Monday, January 4, 2016


https://youtu.be/wz737EyQSrA

Are you sick of cleaning out those traditional water dispensers? For years when I was a kid my least favorite part about having chickens was that I had to go out in the cold and clean out their water dispenser and even though we had it on a hot plate it seemed to freeze anyway. Check out this watering system from the SSLFamlyDad that addresses these issues and saves money on energy.


I have tried different things with other watering systems for the chickens and had mixed results. Although I am probably not done experimenting with different ideas, this is the latest:) This system is made of a small 2 gallon Coleman cooler and a few PVC fittings and small sections of pipe.
I started by removing the spigot that comes installed in the cooler. You can then use a 1/2" male and 1/2" female threaded PVC adapter to connect through where the spigot was. I would recommend using some silicone around the fittings to ensure a good seal.

On the inside of the cooler glue in a 1/2" street 90 and point it upward. This will allow some water to always stay in the bottom of the system so that the heater does not burn up. Next, on the outside or the cooler, you can attach any configuration of piping and the chicken nipples that you would like but I chose a basic spilt setup.

I attached a short piece of pipe to the outside 1/2" fitting and then a tee. One short piece of pipe on each side of the tee with a cap on one side and a 90 on the other. On the side with the 90 I ran that up to another 90 at the same height as I want the highest water level to be in the cooler. This will hopefully prevent overfilling from the outside. This section will be run out through the coop wall so that I can fill it from the outside.

For the chicken drippers you can size up a small bolt that matches the thread size of the drippers for pre-threading the holes. I used an 11/32" drill bit to drill one hole in each side of the pipe coming out of the tee on the bottom. You can then thread in the appropriate sized bolt and back out to create some threads to start the plastic drippers. Use some silicone or thread sealant and thread in the drippers, one on each side. I also wrapped the piping in 1/2 foam insulation and some electrical tape.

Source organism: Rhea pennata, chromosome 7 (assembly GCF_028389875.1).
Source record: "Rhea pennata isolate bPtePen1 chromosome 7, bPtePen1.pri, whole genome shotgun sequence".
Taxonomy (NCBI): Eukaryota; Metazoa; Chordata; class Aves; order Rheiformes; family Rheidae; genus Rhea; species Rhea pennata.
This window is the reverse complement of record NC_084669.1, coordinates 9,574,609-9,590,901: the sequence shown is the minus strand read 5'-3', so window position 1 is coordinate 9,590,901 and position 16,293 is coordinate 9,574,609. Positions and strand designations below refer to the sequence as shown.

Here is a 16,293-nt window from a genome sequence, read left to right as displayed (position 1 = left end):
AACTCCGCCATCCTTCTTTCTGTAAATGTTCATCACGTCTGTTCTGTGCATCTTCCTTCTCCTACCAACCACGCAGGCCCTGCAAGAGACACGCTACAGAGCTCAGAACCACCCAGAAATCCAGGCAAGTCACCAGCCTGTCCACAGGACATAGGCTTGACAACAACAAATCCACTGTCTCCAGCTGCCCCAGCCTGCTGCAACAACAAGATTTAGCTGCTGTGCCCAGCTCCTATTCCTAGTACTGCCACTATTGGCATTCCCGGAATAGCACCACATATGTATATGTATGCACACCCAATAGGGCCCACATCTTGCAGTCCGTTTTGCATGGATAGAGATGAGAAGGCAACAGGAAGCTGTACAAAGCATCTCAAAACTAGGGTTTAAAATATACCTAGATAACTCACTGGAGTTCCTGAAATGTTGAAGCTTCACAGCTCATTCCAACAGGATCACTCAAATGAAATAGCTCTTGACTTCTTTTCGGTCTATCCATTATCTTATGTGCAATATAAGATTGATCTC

The last things is to mount the 50 watt aquarium heater to the bottom using the included suction cup. I also put a dab of silicone on the suction cup to hold it down firmly to the bottom. I also cut a small notch in the lid threads on the cooler to feed out the cord for the heater as well.

You are now ready to install it in the coop. I made a small shelf for mine inside the coop for the winter but I am not sure if I will continue to keep the system inside the coop as it tends to make a mess. I will update on that later. I routed my fill pipe out the back wall of the coop and placed a small threaded fitting there so I can attach a homemade PVC funnel to it for filling. You could also omit this step and just open the lid and pour in some water that way as well.


http://tinyurl.com/qz5aa9cOnce you are all setup you can just plug in the aquarium heater to electric however you can (extension cord, hardwired electric box, etc). I also use what is called a thermostatic electric outlet in my setup. This outlet only powers on the heater when the temp reaches 32 degrees or below and stays on until it gets up to 44 and then shuts off. This prevents me from heating water when it is warm outside and thus saving on electric costs. I have used this same outlet for a heat lamp in the past and it works great.

Full Video Walkthrough here

All you need for this project below
2 Gallon cooler - http://amzn.to/1MsHgAY
5 Gallon cooler - http://amzn.to/1QyXBZ5
ThermoCube outlet - http://tinyurl.com/qz5aa9c
Chicken Drippers - http://amzn.to/1uQ8PIM
All of these products and more recommended items from the SSL Family are available at the Simple Suburban Living
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